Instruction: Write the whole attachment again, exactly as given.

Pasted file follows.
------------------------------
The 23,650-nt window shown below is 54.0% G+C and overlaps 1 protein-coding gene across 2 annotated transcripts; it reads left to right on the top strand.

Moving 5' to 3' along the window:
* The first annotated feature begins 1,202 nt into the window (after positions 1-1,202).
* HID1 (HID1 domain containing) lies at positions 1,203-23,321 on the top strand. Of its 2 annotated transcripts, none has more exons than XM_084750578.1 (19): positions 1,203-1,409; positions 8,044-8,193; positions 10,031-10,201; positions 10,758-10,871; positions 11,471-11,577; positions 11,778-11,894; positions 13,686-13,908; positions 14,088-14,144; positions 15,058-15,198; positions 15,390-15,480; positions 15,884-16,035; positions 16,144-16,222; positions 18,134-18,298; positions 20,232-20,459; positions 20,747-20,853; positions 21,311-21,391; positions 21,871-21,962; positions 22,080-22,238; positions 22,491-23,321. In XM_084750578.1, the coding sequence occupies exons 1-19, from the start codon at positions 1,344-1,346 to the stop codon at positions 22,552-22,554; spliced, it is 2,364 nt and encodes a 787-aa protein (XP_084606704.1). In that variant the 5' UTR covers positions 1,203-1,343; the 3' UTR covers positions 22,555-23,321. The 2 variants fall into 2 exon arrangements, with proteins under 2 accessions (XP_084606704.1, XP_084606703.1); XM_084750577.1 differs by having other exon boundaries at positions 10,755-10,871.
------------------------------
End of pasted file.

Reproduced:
The 23,650-nt window shown below is 54.0% G+C and overlaps 1 protein-coding gene across 2 annotated transcripts; it reads left to right on the top strand.

Moving 5' to 3' along the window:
* The first annotated feature begins 1,202 nt into the window (after positions 1-1,202).
* HID1 (HID1 domain containing) lies at positions 1,203-23,321 on the top strand. Of its 2 annotated transcripts, none has more exons than XM_084750578.1 (19): positions 1,203-1,409; positions 8,044-8,193; positions 10,031-10,201; positions 10,758-10,871; positions 11,471-11,577; positions 11,778-11,894; positions 13,686-13,908; positions 14,088-14,144; positions 15,058-15,198; positions 15,390-15,480; positions 15,884-16,035; positions 16,144-16,222; positions 18,134-18,298; positions 20,232-20,459; positions 20,747-20,853; positions 21,311-21,391; positions 21,871-21,962; positions 22,080-22,238; positions 22,491-23,321. In XM_084750578.1, the coding sequence occupies exons 1-19, from the start codon at positions 1,344-1,346 to the stop codon at positions 22,552-22,554; spliced, it is 2,364 nt and encodes a 787-aa protein (XP_084606704.1). In that variant the 5' UTR covers positions 1,203-1,343; the 3' UTR covers positions 22,555-23,321. The 2 variants fall into 2 exon arrangements, with proteins under 2 accessions (XP_084606704.1, XP_084606703.1); XM_084750577.1 differs by having other exon boundaries at positions 10,755-10,871.